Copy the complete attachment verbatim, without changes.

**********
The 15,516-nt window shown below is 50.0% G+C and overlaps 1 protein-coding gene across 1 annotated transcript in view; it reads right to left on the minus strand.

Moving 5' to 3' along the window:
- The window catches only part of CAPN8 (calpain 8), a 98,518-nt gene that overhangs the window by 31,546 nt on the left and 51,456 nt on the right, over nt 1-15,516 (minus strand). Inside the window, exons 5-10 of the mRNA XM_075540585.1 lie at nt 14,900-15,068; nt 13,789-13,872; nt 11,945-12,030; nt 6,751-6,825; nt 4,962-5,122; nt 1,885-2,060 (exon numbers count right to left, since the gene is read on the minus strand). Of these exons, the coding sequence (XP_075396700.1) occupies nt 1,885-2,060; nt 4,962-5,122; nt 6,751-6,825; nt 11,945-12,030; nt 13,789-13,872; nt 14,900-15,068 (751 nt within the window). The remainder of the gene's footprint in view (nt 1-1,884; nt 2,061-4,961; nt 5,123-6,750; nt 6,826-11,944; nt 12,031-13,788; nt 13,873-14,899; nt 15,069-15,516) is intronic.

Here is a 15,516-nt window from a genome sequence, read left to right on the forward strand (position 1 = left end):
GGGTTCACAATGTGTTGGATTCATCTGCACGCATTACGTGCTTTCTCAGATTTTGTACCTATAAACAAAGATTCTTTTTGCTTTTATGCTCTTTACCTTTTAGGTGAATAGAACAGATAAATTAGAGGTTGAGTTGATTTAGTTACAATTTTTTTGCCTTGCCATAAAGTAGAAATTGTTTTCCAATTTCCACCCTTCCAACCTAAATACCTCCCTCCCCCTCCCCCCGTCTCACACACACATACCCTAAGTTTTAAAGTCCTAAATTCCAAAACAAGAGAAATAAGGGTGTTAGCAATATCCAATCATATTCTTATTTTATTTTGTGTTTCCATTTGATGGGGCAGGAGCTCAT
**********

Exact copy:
The 15,516-nt window shown below is 50.0% G+C and overlaps 1 protein-coding gene across 1 annotated transcript in view; it reads right to left on the minus strand.

Moving 5' to 3' along the window:
- The window catches only part of CAPN8 (calpain 8), a 98,518-nt gene that overhangs the window by 31,546 nt on the left and 51,456 nt on the right, over nt 1-15,516 (minus strand). Inside the window, exons 5-10 of the mRNA XM_075540585.1 lie at nt 14,900-15,068; nt 13,789-13,872; nt 11,945-12,030; nt 6,751-6,825; nt 4,962-5,122; nt 1,885-2,060 (exon numbers count right to left, since the gene is read on the minus strand). Of these exons, the coding sequence (XP_075396700.1) occupies nt 1,885-2,060; nt 4,962-5,122; nt 6,751-6,825; nt 11,945-12,030; nt 13,789-13,872; nt 14,900-15,068 (751 nt within the window). The remainder of the gene's footprint in view (nt 1-1,884; nt 2,061-4,961; nt 5,123-6,750; nt 6,826-11,944; nt 12,031-13,788; nt 13,873-14,899; nt 15,069-15,516) is intronic.

Here is a 15,516-nt window from a genome sequence, read left to right on the forward strand (position 1 = left end):
GGGTTCACAATGTGTTGGATTCATCTGCACGCATTACGTGCTTTCTCAGATTTTGTACCTATAAACAAAGATTCTTTTTGCTTTTATGCTCTTTACCTTTTAGGTGAATAGAACAGATAAATTAGAGGTTGAGTTGATTTAGTTACAATTTTTTTGCCTTGCCATAAAGTAGAAATTGTTTTCCAATTTCCACCCTTCCAACCTAAATACCTCCCTCCCCCTCCCCCCGTCTCACACACACATACCCTAAGTTTTAAAGTCCTAAATTCCAAAACAAGAGAAATAAGGGTGTTAGCAATATCCAATCATATTCTTATTTTATTTTGTGTTTCCATTTGATGGGGCAGGAGCTCAT